This Article First Appeared in Happify
It’s not often we follow through on advice. However good it is. Don’t believe me? What was the last book your read, last course you took, or last seminar you attended? Did you have some amazing aha moments? And what did you do about them?
When I started earning my graduate degree in positive psychology, one of the things I learned early on was the power of gratitude letters. Research shows that writing a detailed gratitude letter to someone you’ve never thanked properly may benefit your well‑being and relationships. If you also share your letter with the person, the benefits are even greater.
The idea really spoke to me, but that was more than ten years ago, and I never did write that letter. Until recently. Ever since the lockdown, my four children and I have been living in a small downtown apartment. It was ample in size when it was just me and my 15-year-old, but it’s not with the other three home from college, and the lack of physical space is really testing our love for each other.
My initial excitement of “This is so nice, I love having you all at the dinner table,” has turned into endless pleas of “Be grateful” and “Let go.” And that’s when I’m not completely depleted of emotional strength.
Most times, we’re all scraping the bottom of an empty vessel. Without physical boundaries, I can see how our emotional boundaries have become sky high. We have far less tolerance, and far too much energy to blow little things completely out of proportion. Recently, this had started making me very unhappy.
When I would lie in bed at night, I would think of how this time could be an opportunity for us to strengthen our relationships. Instead, we were wasting it with needless fights, nitpicking on unimportant things, and blindness to what was good in each other. No wonder we were living up to our negative labels. That’s when I remembered the gratitude letter. Gratitude expands our perspective, helps us see the good, and creates space in our hearts, even when there’s little in our homes. And so, I decided to write one for my children. The real letter was much longer, but I’ll share a snippet that I hope may inspire you to write your own.
My bachas, (it’s what I call my children)
This crisis has really tested our love. We’re in each other’s hair all the time. I feel for you. You’re at an age when you need your space. And your friends. I need my space, too, and adult conversation. And even though Zoom calls were nice in the beginning, just us together is our reality.
We’ve had our share of fights and down days. I’ve been a nagging mother, at times, and you’ve not always pulled your weight. But I’m so grateful for the many beautiful moments we spend together. Working side by side. Chilling on the couch and sharing our plans. Fun dinners and movie nights. I’ve marveled at your ability to sit with the uncertainty and to take things as they come. That’s not easy to do, believe me.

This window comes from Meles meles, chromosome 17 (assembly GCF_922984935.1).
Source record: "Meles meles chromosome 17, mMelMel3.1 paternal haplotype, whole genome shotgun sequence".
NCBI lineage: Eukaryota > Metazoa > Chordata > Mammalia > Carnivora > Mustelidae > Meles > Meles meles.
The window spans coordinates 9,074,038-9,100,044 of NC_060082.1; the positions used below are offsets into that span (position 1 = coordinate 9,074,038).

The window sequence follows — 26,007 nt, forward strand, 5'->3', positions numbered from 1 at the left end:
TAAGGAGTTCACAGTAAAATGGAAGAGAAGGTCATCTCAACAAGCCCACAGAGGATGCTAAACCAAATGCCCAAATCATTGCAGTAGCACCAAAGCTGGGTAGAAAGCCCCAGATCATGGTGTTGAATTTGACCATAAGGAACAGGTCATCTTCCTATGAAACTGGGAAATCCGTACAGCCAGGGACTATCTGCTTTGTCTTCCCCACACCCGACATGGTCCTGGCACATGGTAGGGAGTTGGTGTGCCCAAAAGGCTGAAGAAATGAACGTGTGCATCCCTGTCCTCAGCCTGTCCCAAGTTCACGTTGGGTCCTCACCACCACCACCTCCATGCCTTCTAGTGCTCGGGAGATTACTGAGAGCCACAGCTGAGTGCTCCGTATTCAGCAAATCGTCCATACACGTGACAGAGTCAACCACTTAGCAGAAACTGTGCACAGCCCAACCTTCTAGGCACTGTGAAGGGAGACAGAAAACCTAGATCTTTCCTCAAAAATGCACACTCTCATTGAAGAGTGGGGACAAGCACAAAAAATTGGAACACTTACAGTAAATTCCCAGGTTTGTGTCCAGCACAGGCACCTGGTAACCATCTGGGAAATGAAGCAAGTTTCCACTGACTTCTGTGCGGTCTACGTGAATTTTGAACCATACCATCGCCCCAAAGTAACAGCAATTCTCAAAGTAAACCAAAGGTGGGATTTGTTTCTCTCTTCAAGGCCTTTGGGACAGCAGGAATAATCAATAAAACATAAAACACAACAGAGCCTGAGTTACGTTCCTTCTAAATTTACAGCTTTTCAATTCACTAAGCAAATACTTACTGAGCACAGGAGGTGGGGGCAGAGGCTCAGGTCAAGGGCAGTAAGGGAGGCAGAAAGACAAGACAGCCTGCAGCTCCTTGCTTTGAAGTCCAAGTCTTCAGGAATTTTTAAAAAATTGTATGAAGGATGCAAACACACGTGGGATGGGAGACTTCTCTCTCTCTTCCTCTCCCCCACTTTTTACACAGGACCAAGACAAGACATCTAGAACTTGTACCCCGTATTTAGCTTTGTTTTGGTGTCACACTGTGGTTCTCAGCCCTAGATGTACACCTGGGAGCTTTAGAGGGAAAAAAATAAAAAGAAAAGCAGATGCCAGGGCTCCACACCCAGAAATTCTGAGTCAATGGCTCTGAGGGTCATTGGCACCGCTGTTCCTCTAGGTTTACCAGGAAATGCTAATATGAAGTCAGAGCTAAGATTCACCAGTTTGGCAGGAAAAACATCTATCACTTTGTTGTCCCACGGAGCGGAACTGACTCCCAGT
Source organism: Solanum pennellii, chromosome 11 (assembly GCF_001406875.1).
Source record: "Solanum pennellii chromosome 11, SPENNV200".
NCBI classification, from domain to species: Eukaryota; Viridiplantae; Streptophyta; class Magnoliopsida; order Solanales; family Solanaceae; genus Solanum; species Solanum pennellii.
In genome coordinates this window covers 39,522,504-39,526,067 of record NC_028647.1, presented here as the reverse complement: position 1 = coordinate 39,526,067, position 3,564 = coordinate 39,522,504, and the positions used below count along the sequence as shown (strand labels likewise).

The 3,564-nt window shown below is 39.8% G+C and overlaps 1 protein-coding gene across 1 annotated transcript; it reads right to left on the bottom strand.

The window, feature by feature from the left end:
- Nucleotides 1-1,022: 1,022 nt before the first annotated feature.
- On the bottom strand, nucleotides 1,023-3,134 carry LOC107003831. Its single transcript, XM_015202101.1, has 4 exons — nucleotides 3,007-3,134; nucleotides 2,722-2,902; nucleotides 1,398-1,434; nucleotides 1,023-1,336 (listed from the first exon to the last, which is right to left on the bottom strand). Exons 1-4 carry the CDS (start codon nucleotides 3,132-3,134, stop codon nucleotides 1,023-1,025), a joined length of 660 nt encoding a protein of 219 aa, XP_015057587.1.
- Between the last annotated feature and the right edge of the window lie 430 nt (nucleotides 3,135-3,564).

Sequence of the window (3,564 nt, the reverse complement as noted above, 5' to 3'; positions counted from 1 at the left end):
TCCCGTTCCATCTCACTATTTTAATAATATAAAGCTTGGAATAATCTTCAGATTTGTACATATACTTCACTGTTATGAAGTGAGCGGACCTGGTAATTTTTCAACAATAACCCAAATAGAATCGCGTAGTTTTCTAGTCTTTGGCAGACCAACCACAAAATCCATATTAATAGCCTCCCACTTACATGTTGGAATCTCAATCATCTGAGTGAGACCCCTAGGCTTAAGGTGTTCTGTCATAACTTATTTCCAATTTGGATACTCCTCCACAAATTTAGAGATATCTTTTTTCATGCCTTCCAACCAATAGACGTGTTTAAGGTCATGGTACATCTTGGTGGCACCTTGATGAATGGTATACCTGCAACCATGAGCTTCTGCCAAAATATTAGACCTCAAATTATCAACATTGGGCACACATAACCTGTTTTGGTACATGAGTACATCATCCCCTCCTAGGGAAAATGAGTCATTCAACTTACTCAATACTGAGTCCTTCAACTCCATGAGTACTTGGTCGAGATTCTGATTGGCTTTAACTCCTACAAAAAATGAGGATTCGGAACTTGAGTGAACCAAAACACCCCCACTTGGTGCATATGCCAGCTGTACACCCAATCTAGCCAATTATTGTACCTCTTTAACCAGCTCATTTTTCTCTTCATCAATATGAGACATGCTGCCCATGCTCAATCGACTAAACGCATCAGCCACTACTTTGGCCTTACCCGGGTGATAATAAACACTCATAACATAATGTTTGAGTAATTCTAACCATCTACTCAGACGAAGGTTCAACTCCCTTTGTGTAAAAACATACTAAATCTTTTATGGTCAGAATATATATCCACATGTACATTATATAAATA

The thousand-piece puzzle on the floor seems to be a reflection of our current lives. Hope for what it’ll become. Mess in the process. Pieces fit. And then fall apart. And then fit back again better, stronger.
I’m grateful for you, my bachas. There’s nobody I would rather spend confinement with than you! And even though I hope and pray we’re out of this sooner rather than later, and that you can go back to the world and the opportunities that await you, a part of me will hang on to these times, and keep them close to my heart long after they’re over.
I love you!! Mommy
I emailed it to all four of them early in the morning. And then I waited. I couldn’t help feeling vulnerable. What if they found it corny? They were adolescents, after all. What if they found it preachy? They had already learned to roll their eyes when I mentioned gratitude.
But then they burst in the door. There were hugs and tears. There was laughter, even at each other’s jokes! I cannot describe the feelings of joy and connection. All I can tell you is that they were priceless.
So, find your person and write your letter. Then share it with them, even though you may feel vulnerable. We’ve become so good at hiding the contents of our hearts, and pretending to be strong and invincible. But if there’s one truth emerging from this crisis, it’s this—we’re frail and we’re interconnected. And the only way we’ll find joy and strength is by showing up with our heads and our hearts.